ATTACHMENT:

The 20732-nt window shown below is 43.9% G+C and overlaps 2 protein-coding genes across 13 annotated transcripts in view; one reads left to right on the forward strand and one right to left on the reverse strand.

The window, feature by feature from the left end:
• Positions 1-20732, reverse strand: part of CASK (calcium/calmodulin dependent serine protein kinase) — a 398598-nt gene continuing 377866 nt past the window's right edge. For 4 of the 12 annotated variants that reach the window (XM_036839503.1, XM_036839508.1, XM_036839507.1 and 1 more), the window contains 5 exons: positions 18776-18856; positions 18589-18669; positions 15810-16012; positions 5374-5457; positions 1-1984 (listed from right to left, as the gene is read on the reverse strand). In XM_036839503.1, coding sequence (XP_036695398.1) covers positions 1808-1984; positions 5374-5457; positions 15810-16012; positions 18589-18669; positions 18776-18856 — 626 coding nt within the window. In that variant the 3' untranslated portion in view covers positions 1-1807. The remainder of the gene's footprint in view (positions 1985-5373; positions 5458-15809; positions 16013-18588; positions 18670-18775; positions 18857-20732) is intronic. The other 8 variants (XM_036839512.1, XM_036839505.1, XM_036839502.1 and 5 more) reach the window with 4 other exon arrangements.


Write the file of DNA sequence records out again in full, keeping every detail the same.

The 20732-nt window shown below is 43.9% G+C and overlaps 2 protein-coding genes across 13 annotated transcripts in view; one reads left to right on the forward strand and one right to left on the reverse strand.

The window, feature by feature from the left end:
• Positions 1-20732, reverse strand: part of CASK (calcium/calmodulin dependent serine protein kinase) — a 398598-nt gene continuing 377866 nt past the window's right edge. For 4 of the 12 annotated variants that reach the window (XM_036839503.1, XM_036839508.1, XM_036839507.1 and 1 more), the window contains 5 exons: positions 18776-18856; positions 18589-18669; positions 15810-16012; positions 5374-5457; positions 1-1984 (listed from right to left, as the gene is read on the reverse strand). In XM_036839503.1, coding sequence (XP_036695398.1) covers positions 1808-1984; positions 5374-5457; positions 15810-16012; positions 18589-18669; positions 18776-18856 — 626 coding nt within the window. In that variant the 3' untranslated portion in view covers positions 1-1807. The remainder of the gene's footprint in view (positions 1985-5373; positions 5458-15809; positions 16013-18588; positions 18670-18775; positions 18857-20732) is intronic. The other 8 variants (XM_036839512.1, XM_036839505.1, XM_036839502.1 and 5 more) reach the window with 4 other exon arrangements.